These rates have beeen fixed as follows
:
Veterans and accompanying members
of their families, 1 cent a mile
for each mile traveled.
Members of the Sons of Confederate
Veterans, Daughters of the Confederacy,
the Confederated Southern
Memorial Association, other auxiliary
organizations, sponsors and maids and
matrons of honor, one-way fare for
the round trip.
Identification Certificates.
Tickets will be placed on sale
through the South in ample time for
visitors to reach Richmond on or beTuna
iQ Ac onstnmflrv and in
JLV/l o a uav ?
order to eliminate trouble in procuring
tickets at the reduced rates oi
fare, identifier :ion certificates have
beeii prepared and are being distributed
to all veterans and members ol ]
Confederate and affiliated bodies. Individuals
who are unable to procure
them through usual chanr^ls should
apply at once to Adjt. ?.anr-in-Chiei
Carl Hinton, Sons of Confederate Vet
erans, Hotel Richmond, lu hnj^ncl.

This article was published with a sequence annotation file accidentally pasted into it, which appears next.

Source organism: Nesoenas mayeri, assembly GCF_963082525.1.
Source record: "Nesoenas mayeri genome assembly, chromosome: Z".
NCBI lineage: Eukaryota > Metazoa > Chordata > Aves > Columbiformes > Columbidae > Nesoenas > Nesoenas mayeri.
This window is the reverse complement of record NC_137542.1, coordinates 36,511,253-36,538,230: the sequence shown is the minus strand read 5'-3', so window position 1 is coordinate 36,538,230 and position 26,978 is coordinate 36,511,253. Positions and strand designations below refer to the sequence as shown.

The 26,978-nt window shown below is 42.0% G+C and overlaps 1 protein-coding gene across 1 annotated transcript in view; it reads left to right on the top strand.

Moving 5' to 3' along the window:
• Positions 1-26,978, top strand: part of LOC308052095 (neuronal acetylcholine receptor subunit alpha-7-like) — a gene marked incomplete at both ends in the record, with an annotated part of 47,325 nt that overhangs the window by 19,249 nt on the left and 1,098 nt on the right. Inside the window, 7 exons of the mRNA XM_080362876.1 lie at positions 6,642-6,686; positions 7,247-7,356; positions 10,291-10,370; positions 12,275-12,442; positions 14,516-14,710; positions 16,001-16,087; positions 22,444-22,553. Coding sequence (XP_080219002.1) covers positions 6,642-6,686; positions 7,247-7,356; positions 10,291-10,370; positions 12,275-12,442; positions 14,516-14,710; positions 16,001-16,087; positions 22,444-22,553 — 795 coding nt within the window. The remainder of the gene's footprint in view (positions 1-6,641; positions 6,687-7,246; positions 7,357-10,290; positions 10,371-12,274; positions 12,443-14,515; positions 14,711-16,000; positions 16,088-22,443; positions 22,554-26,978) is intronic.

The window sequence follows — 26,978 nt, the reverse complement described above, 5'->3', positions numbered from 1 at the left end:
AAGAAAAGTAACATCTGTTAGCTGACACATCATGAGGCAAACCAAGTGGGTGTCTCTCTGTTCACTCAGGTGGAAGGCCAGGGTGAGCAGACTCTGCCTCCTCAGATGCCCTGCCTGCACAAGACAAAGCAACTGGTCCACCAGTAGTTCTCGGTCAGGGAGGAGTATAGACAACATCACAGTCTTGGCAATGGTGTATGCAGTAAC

RICHMONDiSREADY i
ITnfiRFFTVFTFBANSi
I W Virtthi 1 Ma ( Bit || II w
r ?t i
i Richmond, Va., June 5.?(Special)? !
Hich.i:cnd has called for the remnants j
of that army which defended her for j
four years and by the thousands will i
the s'lr- ivors answer trie summons to i
he here cn June 19, 20, 21 ar.d 22. !
The last three days are those fixed j
for the welcoming and entertainment j
of the United Confederate Veterans
at their 32d annual reunion. June 19
has been set as the date for beginning
the ceremonies which will engage the
attention of the Confederated Southern
Memorial Association and of Sons of !
Confederate Veterans.
i Preparations are now complete for i
taking cure of the enormous num . t
of visitors who are expected to alter !
the reunion. The veterans will be J
made comfortable at the hotels, with
friends or relatives and in private
homes.
Provide Comfortable Quarters.